China recently stepped up its purchases of U.S. corn and cotton, said USDA chief economist Robert Johansson, but the coronavirus pandemic creates uncertainty about whether Beijing will meet its “phase one” purchase commitments. The agreement, signed on Jan. 15, calls on China to buy $40 billion worth of U.S. food, agricultural and seafood products this year and in 2021.
“I would say the coronavirus impacts are still causing uncertain demand in the United States as well as abroad. It would certainly only make those phase one commitments still ambitious and somewhat uncertain if the actual amounts will be met by the end of December,” said Johansson on a farmdoc Daily webinar on Friday. During a lengthy reply to the question if it was possible for China to fulfill its obligations, Johansson said “we certainly expect … it is still feasible,” and noted that some analysts regarded the commitments as ambitious.
Exporters reported the sale of 567,000 tonnes of U.S. corn worth $73 million to China on Friday, said the USDA.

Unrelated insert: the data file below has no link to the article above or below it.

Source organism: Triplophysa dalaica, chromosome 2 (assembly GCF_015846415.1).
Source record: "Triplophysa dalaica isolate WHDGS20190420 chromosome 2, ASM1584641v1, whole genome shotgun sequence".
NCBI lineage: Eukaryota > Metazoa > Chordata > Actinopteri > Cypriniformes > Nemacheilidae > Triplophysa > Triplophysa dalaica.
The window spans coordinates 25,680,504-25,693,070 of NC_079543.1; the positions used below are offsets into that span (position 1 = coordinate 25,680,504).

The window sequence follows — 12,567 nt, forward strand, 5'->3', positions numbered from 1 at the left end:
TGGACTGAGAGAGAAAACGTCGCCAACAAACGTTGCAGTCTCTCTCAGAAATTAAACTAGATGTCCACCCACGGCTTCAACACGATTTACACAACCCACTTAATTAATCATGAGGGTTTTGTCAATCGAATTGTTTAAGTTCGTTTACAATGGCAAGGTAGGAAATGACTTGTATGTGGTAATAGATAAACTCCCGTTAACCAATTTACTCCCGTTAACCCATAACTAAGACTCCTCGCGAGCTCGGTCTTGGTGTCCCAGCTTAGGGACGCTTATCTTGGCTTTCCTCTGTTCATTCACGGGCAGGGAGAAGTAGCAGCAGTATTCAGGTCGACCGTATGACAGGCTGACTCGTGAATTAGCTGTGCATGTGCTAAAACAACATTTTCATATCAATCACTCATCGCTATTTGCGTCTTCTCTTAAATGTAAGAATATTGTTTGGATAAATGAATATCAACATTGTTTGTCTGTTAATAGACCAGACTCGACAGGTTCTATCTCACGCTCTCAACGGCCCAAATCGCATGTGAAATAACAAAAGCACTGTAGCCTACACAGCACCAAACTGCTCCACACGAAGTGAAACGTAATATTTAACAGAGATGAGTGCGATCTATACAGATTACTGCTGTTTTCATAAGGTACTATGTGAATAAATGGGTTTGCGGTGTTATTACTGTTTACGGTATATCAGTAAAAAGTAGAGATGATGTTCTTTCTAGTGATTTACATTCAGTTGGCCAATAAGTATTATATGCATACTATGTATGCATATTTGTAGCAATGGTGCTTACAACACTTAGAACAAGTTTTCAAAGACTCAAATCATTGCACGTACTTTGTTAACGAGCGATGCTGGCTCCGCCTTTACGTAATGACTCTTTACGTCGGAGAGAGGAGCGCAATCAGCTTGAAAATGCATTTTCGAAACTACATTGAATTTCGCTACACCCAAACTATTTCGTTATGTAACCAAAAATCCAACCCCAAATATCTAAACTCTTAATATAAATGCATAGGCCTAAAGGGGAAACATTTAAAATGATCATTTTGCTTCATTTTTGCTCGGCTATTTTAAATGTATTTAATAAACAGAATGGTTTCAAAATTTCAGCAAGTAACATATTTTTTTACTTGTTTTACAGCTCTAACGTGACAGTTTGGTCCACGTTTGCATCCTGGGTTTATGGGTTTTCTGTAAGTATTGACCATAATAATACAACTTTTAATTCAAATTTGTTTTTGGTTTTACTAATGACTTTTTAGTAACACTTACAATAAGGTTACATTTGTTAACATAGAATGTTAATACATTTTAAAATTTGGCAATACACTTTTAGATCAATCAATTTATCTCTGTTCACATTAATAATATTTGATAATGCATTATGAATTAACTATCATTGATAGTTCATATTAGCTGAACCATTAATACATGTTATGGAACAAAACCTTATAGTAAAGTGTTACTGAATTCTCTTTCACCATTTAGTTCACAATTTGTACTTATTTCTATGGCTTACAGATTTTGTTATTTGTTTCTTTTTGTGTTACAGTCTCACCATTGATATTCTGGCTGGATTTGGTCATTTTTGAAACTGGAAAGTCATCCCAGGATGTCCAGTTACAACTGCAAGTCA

Asked if the Trump administration would make another round of multibillion-dollar trade-war payments, Johansson said, “We’re certainly tracking progress on the phase one deal and providing that information to the administration.” Agriculture Secretary Sonny Perdue has tamped down speculation of the so-called Market Facilitation Program payments. President Trump said in late February that it if farmers need aid “until such time as the trade deals with China, Mexico, Canada and others fully kick in, that aid will be provided by the federal government.”
Also during the webinar, Johansson said the sharp decline in gasoline consumption that has accompanied stay-at-home orders would affect corn ethanol significantly at a time when farmers say they will expand corn plantings this spring. “We would expect domestic use to fall by about 10 percent, over 1.5 billion gallons of ethanol,” said the chief economist.